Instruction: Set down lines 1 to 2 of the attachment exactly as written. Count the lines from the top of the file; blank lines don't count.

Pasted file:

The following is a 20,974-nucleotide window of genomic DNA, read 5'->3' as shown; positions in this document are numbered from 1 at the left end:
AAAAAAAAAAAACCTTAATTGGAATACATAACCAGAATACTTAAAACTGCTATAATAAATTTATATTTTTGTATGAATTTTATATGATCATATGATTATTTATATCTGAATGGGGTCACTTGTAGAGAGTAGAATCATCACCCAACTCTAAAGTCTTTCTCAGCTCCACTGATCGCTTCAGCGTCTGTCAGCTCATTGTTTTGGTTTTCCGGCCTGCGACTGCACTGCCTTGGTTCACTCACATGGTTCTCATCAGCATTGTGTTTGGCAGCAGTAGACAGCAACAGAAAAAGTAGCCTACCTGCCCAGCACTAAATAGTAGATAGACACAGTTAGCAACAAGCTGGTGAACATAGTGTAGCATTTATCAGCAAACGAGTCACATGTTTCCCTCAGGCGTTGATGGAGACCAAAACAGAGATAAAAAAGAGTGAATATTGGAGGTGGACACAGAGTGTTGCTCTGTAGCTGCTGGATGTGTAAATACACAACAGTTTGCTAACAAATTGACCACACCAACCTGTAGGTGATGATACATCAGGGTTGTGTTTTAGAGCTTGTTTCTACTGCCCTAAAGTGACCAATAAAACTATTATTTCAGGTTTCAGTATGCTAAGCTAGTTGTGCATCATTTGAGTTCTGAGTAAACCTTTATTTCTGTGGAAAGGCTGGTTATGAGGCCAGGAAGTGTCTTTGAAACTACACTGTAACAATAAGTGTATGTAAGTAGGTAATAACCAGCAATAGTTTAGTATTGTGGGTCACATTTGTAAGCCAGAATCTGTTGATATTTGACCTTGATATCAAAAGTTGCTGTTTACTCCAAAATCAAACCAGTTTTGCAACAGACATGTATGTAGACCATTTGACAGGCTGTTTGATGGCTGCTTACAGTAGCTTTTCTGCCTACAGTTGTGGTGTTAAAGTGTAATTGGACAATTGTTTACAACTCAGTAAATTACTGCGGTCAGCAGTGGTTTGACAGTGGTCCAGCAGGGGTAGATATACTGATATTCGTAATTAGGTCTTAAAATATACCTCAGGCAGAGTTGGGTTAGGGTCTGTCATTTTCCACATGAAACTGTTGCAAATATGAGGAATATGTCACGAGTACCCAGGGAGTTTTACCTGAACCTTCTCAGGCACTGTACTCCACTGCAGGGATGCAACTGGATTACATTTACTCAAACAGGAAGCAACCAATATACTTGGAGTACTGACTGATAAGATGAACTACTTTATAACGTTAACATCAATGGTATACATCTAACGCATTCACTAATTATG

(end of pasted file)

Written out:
The following is a 20,974-nucleotide window of genomic DNA, read 5'->3' as shown; positions in this document are numbered from 1 at the left end:
AAAAAAAAAAAACCTTAATTGGAATACATAACCAGAATACTTAAAACTGCTATAATAAATTTATATTTTTGTATGAATTTTATATGATCATATGATTATTTATATCTGAATGGGGTCACTTGTAGAGAGTAGAATCATCACCCAACTCTAAAGTCTTTCTCAGCTCCACTGATCGCTTCAGCGTCTGTCAGCTCATTGTTTTGGTTTTCCGGCCTGCGACTGCACTGCCTTGGTTCACTCACATGGTTCTCATCAGCATTGTGTTTGGCAGCAGTAGACAGCAACAGAAAAAGTAGCCTACCTGCCCAGCACTAAATAGTAGATAGACACAGTTAGCAACAAGCTGGTGAACATAGTGTAGCATTTATCAGCAAACGAGTCACATGTTTCCCTCAGGCGTTGATGGAGACCAAAACAGAGATAAAAAAGAGTGAATATTGGAGGTGGACACAGAGTGTTGCTCTGTAGCTGCTGGATGTGTAAATACACAACAGTTTGCTAACAAATTGACCACACCAACCTGTAGGTGATGATACATCAGGGTTGTGTTTTAGAGCTTGTTTCTACTGCCCTAAAGTGACCAATAAAACTATTATTTCAGGTTTCAGTATGCTAAGCTAGTTGTGCATCATTTGAGTTCTGAGTAAACCTTTATTTCTGTGGAAAGGCTGGTTATGAGGCCAGGAAGTGTCTTTGAAACTACACTGTAACAATAAGTGTATGTAAGTAGGTAATAACCAGCAATAGTTTAGTATTGTGGGTCACATTTGTAAGCCAGAATCTGTTGATATTTGACCTTGATATCAAAAGTTGCTGTTTACTCCAAAATCAAACCAGTTTTGCAACAGACATGTATGTAGACCATTTGACAGGCTGTTTGATGGCTGCTTACAGTAGCTTTTCTGCCTACAGTTGTGGTGTTAAAGTGTAATTGGACAATTGTTTACAACTCAGTAAATTACTGCGGTCAGCAGTGGTTTGACAGTGGTCCAGCAGGGGTAGATATACTGATATTCGTAATTAGGTCTTAAAATATACCTCAGGCAGAGTTGGGTTAGGGTCTGTCATTTTCCACATGAAACTGTTGCAAATATGAGGAATATGTCACGAGTACCCAGGGAGTTTTACCTGAACCTTCTCAGGCACTGTACTCCACTGCAGGGATGCAACTGGATTACATTTACTCAAACAGGAAGCAACCAATATACTTGGAGTACTGACTGATAAGATGAACTACTTTATAACGTTAACATCAATGGTATACATCTAACGCATTCACTAATTATG